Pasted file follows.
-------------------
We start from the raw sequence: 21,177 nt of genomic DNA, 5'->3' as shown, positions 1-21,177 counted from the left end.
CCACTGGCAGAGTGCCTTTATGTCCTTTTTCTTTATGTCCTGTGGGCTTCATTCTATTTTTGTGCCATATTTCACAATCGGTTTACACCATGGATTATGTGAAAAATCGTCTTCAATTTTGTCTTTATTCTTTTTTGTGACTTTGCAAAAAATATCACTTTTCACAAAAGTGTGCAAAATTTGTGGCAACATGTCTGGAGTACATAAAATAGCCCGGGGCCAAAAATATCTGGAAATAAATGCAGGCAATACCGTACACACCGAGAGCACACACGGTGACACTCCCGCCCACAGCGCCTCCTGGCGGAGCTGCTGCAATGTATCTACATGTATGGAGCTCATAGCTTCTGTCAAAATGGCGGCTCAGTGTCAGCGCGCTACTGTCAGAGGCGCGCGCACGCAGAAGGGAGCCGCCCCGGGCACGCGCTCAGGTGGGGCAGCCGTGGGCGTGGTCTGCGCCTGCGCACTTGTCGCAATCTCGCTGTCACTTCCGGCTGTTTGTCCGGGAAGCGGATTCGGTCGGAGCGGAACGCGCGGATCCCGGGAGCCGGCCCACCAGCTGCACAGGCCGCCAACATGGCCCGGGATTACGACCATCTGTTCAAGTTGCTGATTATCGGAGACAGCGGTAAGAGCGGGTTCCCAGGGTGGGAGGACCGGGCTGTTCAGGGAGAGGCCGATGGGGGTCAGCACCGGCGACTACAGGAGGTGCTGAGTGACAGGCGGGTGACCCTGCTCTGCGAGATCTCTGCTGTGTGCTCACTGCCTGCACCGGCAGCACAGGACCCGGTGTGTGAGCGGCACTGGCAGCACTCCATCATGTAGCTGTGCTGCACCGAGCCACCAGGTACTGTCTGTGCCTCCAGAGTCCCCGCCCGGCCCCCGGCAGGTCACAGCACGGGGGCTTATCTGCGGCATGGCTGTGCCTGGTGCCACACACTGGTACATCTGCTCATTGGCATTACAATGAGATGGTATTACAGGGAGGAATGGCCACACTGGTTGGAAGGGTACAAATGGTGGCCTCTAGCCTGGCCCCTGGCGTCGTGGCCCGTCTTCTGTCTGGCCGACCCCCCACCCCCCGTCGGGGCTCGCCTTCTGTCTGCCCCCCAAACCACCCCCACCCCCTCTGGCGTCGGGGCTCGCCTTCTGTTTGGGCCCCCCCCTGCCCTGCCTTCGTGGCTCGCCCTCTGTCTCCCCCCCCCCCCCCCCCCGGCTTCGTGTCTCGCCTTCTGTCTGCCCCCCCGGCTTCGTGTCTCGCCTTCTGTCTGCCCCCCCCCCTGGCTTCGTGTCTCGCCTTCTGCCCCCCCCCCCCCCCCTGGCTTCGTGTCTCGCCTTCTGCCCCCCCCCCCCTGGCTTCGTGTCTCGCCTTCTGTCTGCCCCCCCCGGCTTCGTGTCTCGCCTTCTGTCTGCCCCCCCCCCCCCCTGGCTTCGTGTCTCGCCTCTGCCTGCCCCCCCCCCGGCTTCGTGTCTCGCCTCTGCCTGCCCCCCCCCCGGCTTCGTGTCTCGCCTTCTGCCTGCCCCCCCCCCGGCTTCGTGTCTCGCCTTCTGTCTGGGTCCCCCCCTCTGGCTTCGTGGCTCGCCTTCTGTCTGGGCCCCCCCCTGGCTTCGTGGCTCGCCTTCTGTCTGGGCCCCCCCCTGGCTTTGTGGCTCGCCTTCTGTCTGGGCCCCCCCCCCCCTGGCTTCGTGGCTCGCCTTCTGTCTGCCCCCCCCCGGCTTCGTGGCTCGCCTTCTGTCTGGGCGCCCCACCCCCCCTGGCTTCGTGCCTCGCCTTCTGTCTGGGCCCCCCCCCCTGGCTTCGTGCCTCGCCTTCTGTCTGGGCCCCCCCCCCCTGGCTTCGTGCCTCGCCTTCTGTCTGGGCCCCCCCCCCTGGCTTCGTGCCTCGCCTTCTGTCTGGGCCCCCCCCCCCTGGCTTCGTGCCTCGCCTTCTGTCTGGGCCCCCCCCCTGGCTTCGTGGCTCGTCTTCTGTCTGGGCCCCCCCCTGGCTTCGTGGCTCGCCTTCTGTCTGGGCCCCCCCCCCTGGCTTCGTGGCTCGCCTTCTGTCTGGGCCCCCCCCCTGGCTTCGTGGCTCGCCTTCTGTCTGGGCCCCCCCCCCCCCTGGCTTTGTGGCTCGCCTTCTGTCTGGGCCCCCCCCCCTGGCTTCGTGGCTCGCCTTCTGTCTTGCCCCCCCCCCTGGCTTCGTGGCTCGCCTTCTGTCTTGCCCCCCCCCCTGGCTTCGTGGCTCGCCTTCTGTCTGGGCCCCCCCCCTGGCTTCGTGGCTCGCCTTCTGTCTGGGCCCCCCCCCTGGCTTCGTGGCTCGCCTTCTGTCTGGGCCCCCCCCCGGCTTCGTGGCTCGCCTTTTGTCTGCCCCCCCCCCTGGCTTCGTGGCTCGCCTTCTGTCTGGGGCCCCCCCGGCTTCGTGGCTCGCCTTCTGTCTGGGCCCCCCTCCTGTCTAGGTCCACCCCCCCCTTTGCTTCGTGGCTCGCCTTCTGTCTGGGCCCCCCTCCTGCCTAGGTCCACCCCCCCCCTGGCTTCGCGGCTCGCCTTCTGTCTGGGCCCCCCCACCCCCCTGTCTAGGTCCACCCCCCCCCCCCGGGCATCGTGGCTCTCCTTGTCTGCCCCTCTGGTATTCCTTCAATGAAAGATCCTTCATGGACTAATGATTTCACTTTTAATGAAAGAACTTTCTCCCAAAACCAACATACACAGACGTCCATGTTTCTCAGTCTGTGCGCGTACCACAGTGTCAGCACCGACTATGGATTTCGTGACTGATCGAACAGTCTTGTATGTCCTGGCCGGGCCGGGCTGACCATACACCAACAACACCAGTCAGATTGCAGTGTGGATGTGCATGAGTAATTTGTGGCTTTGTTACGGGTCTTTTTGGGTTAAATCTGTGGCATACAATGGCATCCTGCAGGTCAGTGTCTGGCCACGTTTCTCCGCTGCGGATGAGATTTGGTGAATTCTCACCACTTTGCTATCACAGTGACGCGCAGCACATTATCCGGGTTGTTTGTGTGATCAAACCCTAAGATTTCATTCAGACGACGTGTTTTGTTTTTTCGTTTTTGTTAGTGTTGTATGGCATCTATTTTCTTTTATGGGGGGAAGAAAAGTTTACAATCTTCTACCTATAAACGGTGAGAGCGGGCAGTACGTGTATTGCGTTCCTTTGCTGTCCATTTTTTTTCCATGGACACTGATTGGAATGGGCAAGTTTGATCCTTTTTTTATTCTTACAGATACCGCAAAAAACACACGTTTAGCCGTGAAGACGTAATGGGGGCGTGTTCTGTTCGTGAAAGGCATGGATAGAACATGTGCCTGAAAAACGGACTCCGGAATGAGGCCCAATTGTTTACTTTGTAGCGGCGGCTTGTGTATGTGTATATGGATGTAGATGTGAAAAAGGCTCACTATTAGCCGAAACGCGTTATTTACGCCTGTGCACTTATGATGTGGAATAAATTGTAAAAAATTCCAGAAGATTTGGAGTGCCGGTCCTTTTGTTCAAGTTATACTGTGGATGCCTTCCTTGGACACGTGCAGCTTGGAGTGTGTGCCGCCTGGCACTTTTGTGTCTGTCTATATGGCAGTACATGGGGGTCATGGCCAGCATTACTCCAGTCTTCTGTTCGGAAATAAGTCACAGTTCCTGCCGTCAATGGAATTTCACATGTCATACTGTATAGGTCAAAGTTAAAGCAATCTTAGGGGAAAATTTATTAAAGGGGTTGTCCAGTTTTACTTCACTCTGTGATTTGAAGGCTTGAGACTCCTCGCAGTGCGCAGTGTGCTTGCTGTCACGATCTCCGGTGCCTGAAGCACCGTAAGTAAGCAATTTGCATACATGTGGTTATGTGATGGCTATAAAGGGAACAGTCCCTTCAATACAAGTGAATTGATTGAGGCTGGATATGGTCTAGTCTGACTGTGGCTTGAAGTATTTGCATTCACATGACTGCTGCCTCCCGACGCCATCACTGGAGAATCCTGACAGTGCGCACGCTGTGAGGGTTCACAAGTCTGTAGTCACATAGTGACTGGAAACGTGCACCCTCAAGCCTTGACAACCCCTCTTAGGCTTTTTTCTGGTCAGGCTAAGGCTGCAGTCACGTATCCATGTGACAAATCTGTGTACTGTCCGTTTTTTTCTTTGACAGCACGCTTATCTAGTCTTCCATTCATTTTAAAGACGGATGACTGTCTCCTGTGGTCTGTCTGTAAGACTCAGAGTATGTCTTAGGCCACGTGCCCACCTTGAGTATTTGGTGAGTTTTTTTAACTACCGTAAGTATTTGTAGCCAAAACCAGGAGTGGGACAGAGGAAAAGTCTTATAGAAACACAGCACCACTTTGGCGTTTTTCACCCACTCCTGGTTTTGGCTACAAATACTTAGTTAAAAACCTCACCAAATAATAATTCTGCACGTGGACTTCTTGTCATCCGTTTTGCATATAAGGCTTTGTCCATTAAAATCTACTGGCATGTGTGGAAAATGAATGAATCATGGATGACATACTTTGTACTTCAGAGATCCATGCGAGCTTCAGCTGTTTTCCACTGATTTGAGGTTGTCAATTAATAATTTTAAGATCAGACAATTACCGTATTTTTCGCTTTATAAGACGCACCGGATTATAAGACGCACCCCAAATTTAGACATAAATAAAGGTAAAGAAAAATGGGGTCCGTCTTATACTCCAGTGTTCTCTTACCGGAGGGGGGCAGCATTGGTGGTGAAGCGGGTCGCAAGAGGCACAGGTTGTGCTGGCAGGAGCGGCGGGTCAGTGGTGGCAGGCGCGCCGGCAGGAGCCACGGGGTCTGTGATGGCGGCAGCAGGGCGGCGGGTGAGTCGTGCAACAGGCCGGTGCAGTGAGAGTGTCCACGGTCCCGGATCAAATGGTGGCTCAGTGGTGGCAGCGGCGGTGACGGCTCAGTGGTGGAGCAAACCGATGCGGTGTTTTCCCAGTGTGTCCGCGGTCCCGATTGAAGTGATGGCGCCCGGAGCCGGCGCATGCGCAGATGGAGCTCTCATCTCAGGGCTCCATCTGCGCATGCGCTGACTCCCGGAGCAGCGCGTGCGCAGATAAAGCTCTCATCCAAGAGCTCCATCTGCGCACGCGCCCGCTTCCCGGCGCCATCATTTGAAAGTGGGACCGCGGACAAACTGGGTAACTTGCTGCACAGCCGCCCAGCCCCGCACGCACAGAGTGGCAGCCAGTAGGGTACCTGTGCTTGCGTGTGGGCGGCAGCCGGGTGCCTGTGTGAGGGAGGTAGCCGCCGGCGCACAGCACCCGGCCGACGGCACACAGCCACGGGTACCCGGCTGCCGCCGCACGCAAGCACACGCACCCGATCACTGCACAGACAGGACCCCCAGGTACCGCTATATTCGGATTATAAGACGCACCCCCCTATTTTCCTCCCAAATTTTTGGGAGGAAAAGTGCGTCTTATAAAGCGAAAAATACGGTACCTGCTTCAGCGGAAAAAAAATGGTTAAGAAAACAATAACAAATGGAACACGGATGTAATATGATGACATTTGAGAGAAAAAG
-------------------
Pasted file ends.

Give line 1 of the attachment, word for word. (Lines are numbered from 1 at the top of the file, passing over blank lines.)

We start from the raw sequence: 21,177 nt of genomic DNA, 5'->3' as shown, positions 1-21,177 counted from the left end.